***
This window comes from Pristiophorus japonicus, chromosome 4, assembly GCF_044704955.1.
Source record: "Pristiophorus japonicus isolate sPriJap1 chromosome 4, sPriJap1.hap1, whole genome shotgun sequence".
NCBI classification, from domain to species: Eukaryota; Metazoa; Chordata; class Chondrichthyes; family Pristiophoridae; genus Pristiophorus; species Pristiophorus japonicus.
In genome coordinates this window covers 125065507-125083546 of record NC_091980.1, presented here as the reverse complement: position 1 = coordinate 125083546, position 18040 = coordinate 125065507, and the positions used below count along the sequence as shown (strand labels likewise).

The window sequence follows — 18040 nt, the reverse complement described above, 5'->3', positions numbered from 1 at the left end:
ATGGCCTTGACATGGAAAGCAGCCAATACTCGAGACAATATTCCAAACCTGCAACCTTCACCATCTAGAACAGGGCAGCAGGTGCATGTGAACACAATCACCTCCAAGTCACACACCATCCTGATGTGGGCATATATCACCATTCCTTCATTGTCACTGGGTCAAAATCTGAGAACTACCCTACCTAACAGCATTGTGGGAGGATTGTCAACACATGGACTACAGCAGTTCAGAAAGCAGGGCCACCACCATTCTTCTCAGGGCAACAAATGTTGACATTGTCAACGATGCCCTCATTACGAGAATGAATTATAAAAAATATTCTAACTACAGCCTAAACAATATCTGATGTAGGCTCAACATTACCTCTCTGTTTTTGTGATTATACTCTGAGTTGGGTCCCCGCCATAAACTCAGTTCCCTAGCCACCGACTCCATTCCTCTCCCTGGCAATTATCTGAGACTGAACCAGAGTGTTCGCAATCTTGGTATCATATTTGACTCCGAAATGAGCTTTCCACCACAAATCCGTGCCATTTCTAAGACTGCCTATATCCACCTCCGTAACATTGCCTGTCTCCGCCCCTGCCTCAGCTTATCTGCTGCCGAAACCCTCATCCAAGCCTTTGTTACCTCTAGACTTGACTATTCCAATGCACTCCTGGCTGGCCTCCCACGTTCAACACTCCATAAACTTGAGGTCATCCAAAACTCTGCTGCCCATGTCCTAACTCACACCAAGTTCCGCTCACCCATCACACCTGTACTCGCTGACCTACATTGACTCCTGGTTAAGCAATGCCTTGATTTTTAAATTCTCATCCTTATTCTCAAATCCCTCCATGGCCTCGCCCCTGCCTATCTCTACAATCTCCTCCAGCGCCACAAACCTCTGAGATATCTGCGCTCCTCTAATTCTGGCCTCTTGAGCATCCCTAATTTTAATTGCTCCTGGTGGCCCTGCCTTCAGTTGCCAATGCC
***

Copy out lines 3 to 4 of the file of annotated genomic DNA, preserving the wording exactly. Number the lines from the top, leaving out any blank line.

NCBI classification, from domain to species: Eukaryota; Metazoa; Chordata; class Chondrichthyes; family Pristiophoridae; genus Pristiophorus; species Pristiophorus japonicus.
In genome coordinates this window covers 125065507-125083546 of record NC_091980.1, presented here as the reverse complement: position 1 = coordinate 125083546, position 18040 = coordinate 125065507, and the positions used below count along the sequence as shown (strand labels likewise).